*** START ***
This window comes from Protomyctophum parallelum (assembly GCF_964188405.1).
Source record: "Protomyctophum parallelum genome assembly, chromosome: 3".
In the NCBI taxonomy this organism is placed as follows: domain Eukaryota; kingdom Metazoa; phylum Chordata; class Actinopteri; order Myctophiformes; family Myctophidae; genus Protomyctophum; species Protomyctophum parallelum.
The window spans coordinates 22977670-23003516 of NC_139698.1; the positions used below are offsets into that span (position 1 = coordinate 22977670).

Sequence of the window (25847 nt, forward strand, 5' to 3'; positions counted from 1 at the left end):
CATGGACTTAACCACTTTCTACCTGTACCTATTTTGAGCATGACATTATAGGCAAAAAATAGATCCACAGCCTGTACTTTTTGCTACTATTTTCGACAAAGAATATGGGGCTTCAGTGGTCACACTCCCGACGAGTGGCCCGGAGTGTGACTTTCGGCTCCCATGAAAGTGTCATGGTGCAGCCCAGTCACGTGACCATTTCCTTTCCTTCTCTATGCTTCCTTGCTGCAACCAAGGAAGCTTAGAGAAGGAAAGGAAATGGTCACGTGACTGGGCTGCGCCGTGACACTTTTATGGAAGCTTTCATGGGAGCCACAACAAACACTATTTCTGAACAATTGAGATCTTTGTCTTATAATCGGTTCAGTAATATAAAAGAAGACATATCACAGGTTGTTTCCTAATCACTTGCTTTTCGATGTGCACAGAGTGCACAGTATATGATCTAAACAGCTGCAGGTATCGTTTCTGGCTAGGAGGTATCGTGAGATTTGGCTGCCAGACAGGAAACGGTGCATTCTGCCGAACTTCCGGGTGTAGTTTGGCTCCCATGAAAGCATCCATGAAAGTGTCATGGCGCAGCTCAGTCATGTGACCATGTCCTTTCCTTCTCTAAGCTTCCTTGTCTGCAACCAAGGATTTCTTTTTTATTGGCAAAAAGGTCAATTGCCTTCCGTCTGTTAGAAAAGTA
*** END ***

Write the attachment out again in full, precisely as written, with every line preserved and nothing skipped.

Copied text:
This window comes from Protomyctophum parallelum (assembly GCF_964188405.1).
Source record: "Protomyctophum parallelum genome assembly, chromosome: 3".
In the NCBI taxonomy this organism is placed as follows: domain Eukaryota; kingdom Metazoa; phylum Chordata; class Actinopteri; order Myctophiformes; family Myctophidae; genus Protomyctophum; species Protomyctophum parallelum.
The window spans coordinates 22977670-23003516 of NC_139698.1; the positions used below are offsets into that span (position 1 = coordinate 22977670).

Sequence of the window (25847 nt, forward strand, 5' to 3'; positions counted from 1 at the left end):
CATGGACTTAACCACTTTCTACCTGTACCTATTTTGAGCATGACATTATAGGCAAAAAATAGATCCACAGCCTGTACTTTTTGCTACTATTTTCGACAAAGAATATGGGGCTTCAGTGGTCACACTCCCGACGAGTGGCCCGGAGTGTGACTTTCGGCTCCCATGAAAGTGTCATGGTGCAGCCCAGTCACGTGACCATTTCCTTTCCTTCTCTATGCTTCCTTGCTGCAACCAAGGAAGCTTAGAGAAGGAAAGGAAATGGTCACGTGACTGGGCTGCGCCGTGACACTTTTATGGAAGCTTTCATGGGAGCCACAACAAACACTATTTCTGAACAATTGAGATCTTTGTCTTATAATCGGTTCAGTAATATAAAAGAAGACATATCACAGGTTGTTTCCTAATCACTTGCTTTTCGATGTGCACAGAGTGCACAGTATATGATCTAAACAGCTGCAGGTATCGTTTCTGGCTAGGAGGTATCGTGAGATTTGGCTGCCAGACAGGAAACGGTGCATTCTGCCGAACTTCCGGGTGTAGTTTGGCTCCCATGAAAGCATCCATGAAAGTGTCATGGCGCAGCTCAGTCATGTGACCATGTCCTTTCCTTCTCTAAGCTTCCTTGTCTGCAACCAAGGATTTCTTTTTTATTGGCAAAAAGGTCAATTGCCTTCCGTCTGTTAGAAAAGTA